One of the mysteries of the English language finally explained.
1Used to express contentment or pleasure.‘mmm, that pizza looks so good’‘mm, I love the sun’
- ‘Mm, I feel much better now.’
- ‘"Vanilla," she murmured, taking one to taste. "Mm, delicious."’
- ‘'Mmm, this cream cheese is delicious,' announced the girl next to me, biting into her croissant with vigor.’
- ‘Mmm, that pudding was lovely.’
- ‘Tess put down both plates and lifted the covers off. "Mmm," Brian said "Smells good."’
- ‘Mm, I love french fries.’
- 1.1 Used to express agreement or approval.‘mm, yeah, I know what you mean’
- ‘'I brought my iPod, do you want to have a listen?' 'Mmm, okay.'’
- ‘"Want some pancakes?" "Mmm, that would be great."’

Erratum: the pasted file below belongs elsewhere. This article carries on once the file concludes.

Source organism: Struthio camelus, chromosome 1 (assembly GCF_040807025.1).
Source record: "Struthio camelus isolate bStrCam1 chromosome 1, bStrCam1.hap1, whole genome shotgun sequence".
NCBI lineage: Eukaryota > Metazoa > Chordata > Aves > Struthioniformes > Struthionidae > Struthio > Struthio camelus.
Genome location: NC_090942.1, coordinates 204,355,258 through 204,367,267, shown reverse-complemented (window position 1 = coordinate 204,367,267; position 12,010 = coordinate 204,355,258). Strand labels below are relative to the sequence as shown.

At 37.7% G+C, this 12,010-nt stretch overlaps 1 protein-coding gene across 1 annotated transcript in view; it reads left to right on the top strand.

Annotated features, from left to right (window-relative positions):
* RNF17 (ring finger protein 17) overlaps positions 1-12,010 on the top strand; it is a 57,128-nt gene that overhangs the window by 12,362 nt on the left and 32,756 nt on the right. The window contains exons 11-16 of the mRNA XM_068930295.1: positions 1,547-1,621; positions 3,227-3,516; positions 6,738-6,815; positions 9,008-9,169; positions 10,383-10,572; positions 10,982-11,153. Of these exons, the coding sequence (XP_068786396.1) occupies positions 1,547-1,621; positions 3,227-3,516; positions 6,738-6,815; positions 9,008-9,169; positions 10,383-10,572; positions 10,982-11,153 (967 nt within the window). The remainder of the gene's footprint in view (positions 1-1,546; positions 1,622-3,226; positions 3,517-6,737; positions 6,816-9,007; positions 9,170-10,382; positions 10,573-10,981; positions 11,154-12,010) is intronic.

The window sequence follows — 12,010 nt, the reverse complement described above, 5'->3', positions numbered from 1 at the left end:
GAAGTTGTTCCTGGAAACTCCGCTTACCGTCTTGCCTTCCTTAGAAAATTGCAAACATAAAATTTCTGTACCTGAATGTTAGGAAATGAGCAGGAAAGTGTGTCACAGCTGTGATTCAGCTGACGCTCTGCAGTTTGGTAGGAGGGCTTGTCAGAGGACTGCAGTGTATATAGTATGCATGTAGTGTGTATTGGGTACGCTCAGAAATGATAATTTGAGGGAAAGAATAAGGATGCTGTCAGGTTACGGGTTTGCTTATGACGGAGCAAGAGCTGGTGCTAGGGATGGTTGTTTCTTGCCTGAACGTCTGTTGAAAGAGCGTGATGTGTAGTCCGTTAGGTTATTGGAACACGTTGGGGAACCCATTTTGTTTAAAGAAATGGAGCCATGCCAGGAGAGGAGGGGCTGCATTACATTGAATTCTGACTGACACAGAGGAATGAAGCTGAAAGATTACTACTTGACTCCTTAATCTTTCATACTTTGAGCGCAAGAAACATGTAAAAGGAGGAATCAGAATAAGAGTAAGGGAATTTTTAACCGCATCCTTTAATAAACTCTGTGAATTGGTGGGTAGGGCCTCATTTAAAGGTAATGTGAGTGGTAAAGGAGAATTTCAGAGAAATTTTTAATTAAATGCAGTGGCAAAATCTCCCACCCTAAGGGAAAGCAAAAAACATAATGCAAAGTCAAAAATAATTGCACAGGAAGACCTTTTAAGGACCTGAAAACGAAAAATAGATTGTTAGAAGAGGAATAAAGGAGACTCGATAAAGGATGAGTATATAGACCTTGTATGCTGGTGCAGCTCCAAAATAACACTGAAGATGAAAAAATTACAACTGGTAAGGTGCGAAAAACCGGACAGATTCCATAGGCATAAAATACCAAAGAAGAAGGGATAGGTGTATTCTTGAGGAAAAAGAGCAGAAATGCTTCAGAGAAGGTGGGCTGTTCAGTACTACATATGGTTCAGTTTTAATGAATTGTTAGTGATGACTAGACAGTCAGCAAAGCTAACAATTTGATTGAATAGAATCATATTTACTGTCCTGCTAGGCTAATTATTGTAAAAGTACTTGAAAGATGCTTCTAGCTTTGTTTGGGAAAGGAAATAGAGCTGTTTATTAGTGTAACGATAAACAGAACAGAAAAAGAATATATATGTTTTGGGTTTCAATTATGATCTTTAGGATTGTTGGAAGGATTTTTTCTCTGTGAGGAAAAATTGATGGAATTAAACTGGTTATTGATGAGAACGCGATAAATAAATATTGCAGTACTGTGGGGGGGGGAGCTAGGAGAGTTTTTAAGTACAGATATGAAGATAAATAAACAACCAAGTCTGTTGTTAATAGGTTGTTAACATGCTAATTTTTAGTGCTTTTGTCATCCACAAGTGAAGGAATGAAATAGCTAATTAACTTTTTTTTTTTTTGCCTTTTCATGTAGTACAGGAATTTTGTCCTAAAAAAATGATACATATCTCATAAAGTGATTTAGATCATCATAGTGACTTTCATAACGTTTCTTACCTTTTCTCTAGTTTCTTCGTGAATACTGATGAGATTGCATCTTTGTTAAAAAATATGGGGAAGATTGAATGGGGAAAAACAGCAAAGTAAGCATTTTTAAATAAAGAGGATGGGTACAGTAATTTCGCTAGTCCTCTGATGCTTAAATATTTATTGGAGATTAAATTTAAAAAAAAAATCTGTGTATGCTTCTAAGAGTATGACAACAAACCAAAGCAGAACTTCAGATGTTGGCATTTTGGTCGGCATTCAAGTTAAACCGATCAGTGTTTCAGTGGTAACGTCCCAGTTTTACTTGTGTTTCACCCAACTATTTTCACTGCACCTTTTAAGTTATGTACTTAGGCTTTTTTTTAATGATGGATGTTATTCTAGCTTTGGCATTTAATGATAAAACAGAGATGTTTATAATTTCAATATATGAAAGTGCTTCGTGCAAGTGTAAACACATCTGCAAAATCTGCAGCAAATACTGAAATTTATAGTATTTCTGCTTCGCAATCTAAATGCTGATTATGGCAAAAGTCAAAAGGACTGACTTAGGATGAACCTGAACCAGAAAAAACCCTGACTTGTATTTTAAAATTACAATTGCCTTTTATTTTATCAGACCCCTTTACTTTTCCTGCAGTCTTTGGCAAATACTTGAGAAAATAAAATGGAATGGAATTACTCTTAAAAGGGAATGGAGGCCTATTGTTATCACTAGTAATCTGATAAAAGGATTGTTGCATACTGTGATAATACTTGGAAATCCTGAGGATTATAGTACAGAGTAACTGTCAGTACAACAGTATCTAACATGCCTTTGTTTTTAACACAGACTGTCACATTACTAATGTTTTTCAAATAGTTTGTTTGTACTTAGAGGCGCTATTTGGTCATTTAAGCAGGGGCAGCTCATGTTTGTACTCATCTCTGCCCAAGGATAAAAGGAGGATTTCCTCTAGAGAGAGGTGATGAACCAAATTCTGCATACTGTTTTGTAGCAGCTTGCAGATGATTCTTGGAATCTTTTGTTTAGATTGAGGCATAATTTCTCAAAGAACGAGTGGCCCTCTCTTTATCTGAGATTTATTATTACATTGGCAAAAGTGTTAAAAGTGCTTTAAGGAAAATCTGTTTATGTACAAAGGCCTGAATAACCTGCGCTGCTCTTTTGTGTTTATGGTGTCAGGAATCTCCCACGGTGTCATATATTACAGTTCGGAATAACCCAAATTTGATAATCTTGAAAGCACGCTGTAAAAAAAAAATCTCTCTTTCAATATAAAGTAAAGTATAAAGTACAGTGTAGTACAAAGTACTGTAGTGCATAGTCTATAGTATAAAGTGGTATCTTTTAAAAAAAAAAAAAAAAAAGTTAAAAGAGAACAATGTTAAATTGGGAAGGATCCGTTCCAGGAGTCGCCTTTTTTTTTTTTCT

- ‘“Mmm, that's right,” agreed Peter.’
- ‘'You'd thought of that, had you?' 'Mm,' I said.’
- ‘Mmm, nice idea! Can I have a go?’
- ‘Mm, yes, I agree the review was a little basic.’
2Used to express uncertainty or reflection.‘mmm, I haven't read the whole article but I don't really like the sound of this’
- ‘Mmm. Perhaps this idea needs a rethink.’
- ‘Mm, how does that work?’
- ‘'I could really see him as James Bond.' 'Mmm, not sure.'’
- ‘Mmm. Good point. But I still think we should go on.’
- ‘Mm, I'm not sure I see the distinction you're drawing.’
- ‘Mm, I felt like I was watching a different show to the one you're all talking about.’
- ‘Mmm. I might have to check that statement with the lawyers!’
1Maelzel's metronome (an indication of tempo in music, given as the number of beats per minute).
3(in the UK) Military Medal.
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